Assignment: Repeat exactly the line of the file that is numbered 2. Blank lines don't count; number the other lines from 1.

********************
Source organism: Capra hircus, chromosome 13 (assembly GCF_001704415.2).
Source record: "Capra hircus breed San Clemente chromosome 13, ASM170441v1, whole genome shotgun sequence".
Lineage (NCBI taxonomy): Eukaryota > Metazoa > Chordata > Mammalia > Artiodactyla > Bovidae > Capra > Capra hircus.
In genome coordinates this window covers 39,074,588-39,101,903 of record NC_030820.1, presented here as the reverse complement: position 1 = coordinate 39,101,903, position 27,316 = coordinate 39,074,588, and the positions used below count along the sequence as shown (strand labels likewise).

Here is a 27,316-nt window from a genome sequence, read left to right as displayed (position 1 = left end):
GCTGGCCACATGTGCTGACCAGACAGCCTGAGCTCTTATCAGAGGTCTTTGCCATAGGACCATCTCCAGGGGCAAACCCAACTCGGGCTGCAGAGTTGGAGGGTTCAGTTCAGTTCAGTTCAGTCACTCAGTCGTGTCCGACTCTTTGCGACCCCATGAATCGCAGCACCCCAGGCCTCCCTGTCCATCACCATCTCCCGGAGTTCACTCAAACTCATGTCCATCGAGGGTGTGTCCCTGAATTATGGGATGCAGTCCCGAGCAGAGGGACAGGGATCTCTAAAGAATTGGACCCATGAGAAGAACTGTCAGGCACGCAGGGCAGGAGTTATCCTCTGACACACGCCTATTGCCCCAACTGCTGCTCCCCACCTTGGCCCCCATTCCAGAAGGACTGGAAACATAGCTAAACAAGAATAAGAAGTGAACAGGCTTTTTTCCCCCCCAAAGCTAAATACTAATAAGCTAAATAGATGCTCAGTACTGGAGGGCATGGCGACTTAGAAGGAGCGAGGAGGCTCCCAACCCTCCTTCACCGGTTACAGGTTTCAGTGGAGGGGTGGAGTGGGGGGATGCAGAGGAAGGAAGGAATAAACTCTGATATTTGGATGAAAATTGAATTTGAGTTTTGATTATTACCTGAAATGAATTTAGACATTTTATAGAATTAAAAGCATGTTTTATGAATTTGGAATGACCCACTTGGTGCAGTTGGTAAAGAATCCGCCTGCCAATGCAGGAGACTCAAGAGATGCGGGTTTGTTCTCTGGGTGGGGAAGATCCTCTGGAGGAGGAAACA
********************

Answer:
Source record: "Capra hircus breed San Clemente chromosome 13, ASM170441v1, whole genome shotgun sequence".